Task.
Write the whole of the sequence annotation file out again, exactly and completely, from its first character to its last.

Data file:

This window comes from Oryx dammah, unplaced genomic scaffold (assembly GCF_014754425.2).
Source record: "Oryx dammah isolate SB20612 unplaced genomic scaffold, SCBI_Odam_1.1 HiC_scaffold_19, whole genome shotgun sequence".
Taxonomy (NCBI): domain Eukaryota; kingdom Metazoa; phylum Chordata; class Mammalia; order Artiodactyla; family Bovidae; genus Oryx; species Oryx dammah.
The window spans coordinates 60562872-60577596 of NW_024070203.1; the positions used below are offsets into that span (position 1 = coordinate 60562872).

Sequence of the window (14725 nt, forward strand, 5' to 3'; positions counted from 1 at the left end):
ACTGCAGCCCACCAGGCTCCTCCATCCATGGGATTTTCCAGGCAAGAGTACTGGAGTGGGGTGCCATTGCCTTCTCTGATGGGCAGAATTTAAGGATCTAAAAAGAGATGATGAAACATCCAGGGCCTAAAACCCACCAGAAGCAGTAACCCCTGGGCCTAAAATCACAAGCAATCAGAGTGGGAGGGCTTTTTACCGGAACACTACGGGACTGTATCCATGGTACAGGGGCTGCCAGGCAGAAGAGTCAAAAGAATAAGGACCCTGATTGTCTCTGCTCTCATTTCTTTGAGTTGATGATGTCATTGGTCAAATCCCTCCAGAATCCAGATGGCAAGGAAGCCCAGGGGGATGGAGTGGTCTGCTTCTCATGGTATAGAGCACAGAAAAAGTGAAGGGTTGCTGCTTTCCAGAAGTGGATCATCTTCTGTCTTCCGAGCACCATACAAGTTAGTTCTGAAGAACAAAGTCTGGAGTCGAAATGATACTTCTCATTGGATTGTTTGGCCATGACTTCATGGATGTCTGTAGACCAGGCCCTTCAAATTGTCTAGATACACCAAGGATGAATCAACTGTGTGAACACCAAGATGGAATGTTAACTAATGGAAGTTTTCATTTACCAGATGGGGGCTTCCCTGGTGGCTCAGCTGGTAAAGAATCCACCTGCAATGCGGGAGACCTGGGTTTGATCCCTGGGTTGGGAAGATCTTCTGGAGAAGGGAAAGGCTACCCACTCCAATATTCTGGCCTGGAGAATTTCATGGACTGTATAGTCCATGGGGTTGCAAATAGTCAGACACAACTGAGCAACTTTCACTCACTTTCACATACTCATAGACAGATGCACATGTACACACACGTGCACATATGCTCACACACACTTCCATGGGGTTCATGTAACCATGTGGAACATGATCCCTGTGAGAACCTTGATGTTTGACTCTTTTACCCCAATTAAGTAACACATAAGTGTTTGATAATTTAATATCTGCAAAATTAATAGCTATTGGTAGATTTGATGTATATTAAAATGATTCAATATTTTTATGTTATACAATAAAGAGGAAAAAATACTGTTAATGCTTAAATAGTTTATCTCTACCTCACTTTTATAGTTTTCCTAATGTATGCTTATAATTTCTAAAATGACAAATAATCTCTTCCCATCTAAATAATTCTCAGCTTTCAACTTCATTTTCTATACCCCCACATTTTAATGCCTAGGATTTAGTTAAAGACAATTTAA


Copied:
This window comes from Oryx dammah, unplaced genomic scaffold (assembly GCF_014754425.2).
Source record: "Oryx dammah isolate SB20612 unplaced genomic scaffold, SCBI_Odam_1.1 HiC_scaffold_19, whole genome shotgun sequence".
Taxonomy (NCBI): domain Eukaryota; kingdom Metazoa; phylum Chordata; class Mammalia; order Artiodactyla; family Bovidae; genus Oryx; species Oryx dammah.
The window spans coordinates 60562872-60577596 of NW_024070203.1; the positions used below are offsets into that span (position 1 = coordinate 60562872).

Sequence of the window (14725 nt, forward strand, 5' to 3'; positions counted from 1 at the left end):
ACTGCAGCCCACCAGGCTCCTCCATCCATGGGATTTTCCAGGCAAGAGTACTGGAGTGGGGTGCCATTGCCTTCTCTGATGGGCAGAATTTAAGGATCTAAAAAGAGATGATGAAACATCCAGGGCCTAAAACCCACCAGAAGCAGTAACCCCTGGGCCTAAAATCACAAGCAATCAGAGTGGGAGGGCTTTTTACCGGAACACTACGGGACTGTATCCATGGTACAGGGGCTGCCAGGCAGAAGAGTCAAAAGAATAAGGACCCTGATTGTCTCTGCTCTCATTTCTTTGAGTTGATGATGTCATTGGTCAAATCCCTCCAGAATCCAGATGGCAAGGAAGCCCAGGGGGATGGAGTGGTCTGCTTCTCATGGTATAGAGCACAGAAAAAGTGAAGGGTTGCTGCTTTCCAGAAGTGGATCATCTTCTGTCTTCCGAGCACCATACAAGTTAGTTCTGAAGAACAAAGTCTGGAGTCGAAATGATACTTCTCATTGGATTGTTTGGCCATGACTTCATGGATGTCTGTAGACCAGGCCCTTCAAATTGTCTAGATACACCAAGGATGAATCAACTGTGTGAACACCAAGATGGAATGTTAACTAATGGAAGTTTTCATTTACCAGATGGGGGCTTCCCTGGTGGCTCAGCTGGTAAAGAATCCACCTGCAATGCGGGAGACCTGGGTTTGATCCCTGGGTTGGGAAGATCTTCTGGAGAAGGGAAAGGCTACCCACTCCAATATTCTGGCCTGGAGAATTTCATGGACTGTATAGTCCATGGGGTTGCAAATAGTCAGACACAACTGAGCAACTTTCACTCACTTTCACATACTCATAGACAGATGCACATGTACACACACGTGCACATATGCTCACACACACTTCCATGGGGTTCATGTAACCATGTGGAACATGATCCCTGTGAGAACCTTGATGTTTGACTCTTTTACCCCAATTAAGTAACACATAAGTGTTTGATAATTTAATATCTGCAAAATTAATAGCTATTGGTAGATTTGATGTATATTAAAATGATTCAATATTTTTATGTTATACAATAAAGAGGAAAAAATACTGTTAATGCTTAAATAGTTTATCTCTACCTCACTTTTATAGTTTTCCTAATGTATGCTTATAATTTCTAAAATGACAAATAATCTCTTCCCATCTAAATAATTCTCAGCTTTCAACTTCATTTTCTATACCCCCACATTTTAATGCCTAGGATTTAGTTAAAGACAATTTAA